Daryl McCartney, Professor Department of Civil & Environmental Engineering

For Daryl McCartney, it’s all about balance. As a professor in the Department of Civil and Environmental Engineering at the University of Alberta and Executive Director of the Edmonton Waste Management Centre of Excellence, McCartney is relied upon to provide guidance, research and solutions to sustainability-related issues on campus and in our city.

With over 25 years of experience in bio solids technology and over 155 journal manuscripts, conference papers and technical report publications authored, McCartney has made significant research, teaching, design and operational contributions to both solid waste management and waste water treatment. As an environmental engineer, he is also focused on the balance around us, especially the balance between the economic, social and environmental needs. It is a balance which McCartney sees in everything he does.
“I get up every day knowing that no matter at home or on the job that I’m trying to reduce the impact we have on the environment.”

McCartney’s passion for sustainability reaches back to his days as an undergraduate and master’s student where he helped develop one of the first campus based paper recycling programs at the University of Manitoba.  It is this sustainable spark and self-starting enthusiasm that McCartney sees as essential to the future growth of sustainability on campus.

“The roots of most recycling and sustainability movements on campuses can trace themselves back to the students, and there may or not be academic influence, but it’s the students boots on the ground that actually get things started.”

With this in mind, McCartney makes sure that his students obtain valuable hands-on experience during their time in his classes. In his Solid Waste Management undergraduate and graduate courses, McCartney uses the University of Alberta’s waste system as a mini-model of a city, so the students can help design engineering systems to treat the waste material. This year, McCartney has also included the Edmonton Waste Management Centre of Excellence to assist with the University of Alberta’s waste audit. This partnership has allowed McCartney to integrate students into the audit process by having them perform a shift in gathering waste data.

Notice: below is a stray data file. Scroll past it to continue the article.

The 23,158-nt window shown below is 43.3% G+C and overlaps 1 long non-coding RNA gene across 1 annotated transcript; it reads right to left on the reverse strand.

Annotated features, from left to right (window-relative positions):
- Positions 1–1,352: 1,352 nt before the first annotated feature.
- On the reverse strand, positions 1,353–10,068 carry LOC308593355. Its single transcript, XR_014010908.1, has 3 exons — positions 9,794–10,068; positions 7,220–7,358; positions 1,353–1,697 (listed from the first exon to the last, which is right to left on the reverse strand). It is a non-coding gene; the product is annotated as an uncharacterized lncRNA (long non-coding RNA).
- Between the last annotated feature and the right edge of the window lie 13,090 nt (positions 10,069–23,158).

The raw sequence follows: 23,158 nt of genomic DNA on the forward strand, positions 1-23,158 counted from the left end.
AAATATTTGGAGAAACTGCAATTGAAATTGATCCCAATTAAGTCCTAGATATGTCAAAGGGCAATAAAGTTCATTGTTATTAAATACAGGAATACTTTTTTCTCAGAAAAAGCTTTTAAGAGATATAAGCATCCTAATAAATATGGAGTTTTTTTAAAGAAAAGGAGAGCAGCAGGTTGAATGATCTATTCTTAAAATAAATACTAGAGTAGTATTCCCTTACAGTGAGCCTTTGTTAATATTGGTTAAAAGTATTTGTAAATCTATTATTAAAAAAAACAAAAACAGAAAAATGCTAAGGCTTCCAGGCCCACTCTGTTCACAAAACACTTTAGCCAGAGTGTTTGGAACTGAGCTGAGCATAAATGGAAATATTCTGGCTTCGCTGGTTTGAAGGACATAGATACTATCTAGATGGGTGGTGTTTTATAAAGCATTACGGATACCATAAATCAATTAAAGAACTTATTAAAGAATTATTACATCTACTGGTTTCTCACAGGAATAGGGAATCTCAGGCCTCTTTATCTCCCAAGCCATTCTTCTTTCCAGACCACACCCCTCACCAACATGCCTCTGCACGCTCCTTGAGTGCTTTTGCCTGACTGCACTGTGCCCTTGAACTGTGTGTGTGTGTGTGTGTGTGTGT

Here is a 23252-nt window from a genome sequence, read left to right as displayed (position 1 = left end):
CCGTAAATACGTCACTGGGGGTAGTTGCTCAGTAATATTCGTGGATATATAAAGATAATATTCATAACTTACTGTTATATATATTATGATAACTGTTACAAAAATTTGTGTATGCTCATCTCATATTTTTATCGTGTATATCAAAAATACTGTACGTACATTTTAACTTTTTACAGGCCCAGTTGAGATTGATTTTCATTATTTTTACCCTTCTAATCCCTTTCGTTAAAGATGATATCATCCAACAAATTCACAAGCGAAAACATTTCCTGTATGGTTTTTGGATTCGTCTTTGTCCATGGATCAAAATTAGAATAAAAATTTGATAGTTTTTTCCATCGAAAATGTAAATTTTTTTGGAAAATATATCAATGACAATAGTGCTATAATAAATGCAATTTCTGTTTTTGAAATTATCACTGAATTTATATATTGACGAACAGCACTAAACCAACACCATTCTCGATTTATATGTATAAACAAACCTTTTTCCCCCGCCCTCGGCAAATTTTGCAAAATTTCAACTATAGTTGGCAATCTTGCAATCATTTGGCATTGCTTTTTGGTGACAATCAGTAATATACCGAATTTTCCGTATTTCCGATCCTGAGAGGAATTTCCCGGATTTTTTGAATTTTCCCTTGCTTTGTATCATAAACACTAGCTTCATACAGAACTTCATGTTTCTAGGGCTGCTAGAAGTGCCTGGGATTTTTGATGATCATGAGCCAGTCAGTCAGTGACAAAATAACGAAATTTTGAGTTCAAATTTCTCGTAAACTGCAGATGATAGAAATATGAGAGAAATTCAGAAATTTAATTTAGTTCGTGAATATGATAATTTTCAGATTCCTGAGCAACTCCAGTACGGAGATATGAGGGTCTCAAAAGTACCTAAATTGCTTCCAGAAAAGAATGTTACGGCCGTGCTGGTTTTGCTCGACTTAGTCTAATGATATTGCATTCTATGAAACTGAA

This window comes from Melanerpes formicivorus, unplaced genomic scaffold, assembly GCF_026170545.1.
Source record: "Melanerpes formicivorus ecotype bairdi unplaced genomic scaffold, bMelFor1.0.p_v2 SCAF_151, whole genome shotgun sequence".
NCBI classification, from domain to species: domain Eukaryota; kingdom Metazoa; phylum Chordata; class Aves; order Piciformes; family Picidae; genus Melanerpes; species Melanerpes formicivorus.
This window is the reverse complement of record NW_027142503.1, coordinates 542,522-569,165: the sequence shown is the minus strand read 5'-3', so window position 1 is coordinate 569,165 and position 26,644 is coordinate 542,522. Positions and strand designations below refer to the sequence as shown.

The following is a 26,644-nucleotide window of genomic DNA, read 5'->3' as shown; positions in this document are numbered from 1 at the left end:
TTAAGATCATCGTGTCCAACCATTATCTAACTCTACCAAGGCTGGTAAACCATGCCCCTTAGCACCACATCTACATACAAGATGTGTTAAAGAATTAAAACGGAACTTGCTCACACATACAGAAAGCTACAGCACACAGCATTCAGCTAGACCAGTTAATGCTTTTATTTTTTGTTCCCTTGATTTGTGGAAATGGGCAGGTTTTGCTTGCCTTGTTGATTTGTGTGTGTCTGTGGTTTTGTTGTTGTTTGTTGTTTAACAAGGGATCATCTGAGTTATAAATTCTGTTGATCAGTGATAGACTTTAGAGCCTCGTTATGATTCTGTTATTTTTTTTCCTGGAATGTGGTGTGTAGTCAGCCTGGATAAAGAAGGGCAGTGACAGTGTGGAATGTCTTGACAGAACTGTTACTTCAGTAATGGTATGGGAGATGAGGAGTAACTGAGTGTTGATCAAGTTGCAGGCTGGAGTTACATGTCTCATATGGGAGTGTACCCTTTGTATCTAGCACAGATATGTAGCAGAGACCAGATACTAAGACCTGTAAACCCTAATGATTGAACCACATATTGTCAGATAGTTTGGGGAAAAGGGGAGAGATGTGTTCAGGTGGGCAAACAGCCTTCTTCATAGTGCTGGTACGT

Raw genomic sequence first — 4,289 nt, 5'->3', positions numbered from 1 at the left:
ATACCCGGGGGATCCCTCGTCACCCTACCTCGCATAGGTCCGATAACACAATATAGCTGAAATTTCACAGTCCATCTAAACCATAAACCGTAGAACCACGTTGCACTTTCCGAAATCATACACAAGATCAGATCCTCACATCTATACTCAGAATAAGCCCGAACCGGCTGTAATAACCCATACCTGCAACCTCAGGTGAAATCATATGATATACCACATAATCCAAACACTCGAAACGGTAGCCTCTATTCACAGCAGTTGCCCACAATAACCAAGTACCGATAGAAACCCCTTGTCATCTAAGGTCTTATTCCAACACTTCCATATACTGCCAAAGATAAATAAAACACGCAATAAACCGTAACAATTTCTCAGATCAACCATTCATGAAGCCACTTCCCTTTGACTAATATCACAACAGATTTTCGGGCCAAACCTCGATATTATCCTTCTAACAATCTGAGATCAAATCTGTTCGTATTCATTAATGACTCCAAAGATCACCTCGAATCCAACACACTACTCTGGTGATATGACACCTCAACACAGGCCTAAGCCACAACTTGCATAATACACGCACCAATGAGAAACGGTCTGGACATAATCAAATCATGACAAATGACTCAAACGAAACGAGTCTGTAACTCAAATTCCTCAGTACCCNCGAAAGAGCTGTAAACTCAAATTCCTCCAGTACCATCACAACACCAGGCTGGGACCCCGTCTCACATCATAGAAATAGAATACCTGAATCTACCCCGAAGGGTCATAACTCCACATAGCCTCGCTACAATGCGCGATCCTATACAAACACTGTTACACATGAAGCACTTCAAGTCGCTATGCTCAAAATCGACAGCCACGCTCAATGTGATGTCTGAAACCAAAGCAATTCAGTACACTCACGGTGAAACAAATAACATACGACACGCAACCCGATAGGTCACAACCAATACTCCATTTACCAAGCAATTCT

“It makes it more meaningful to the students,” said McCartney.

With the university looking to reduce its overall ecological footprint, the inclusion of student’s research with the work of the University’s Facilities and Operations helps build a better understanding of our current and future waste systems.
“It’s great working with the students, to see how passionate they can be about stuff that matters to them.”

McCartney also serves on the Office of Sustainability Academic Advisory Committee of the University of Alberta which brings together members from across the campus sustainability community. With his environmental engineering experience, McCartney highlights the need for balance between the social, environmental and costs associated with sustainability.
“We are really helping with learning and understanding how everything fits into the bigger picture,” said McCartney.

Looking ahead, McCartney feels the University of Alberta’s dedication to sustainability is strong as it includes everything from sustainable policy down to grass roots sustainability movements.
“The University of Alberta is taking it very seriously,” said McCartney.
But this doesn't mean sustainable change will come easy. McCartney still sees many challenges but also plenty of opportunities to develop sustainability both on campus and beyond.

“There is tremendous opportunity and the U of A is right in the middle of it.”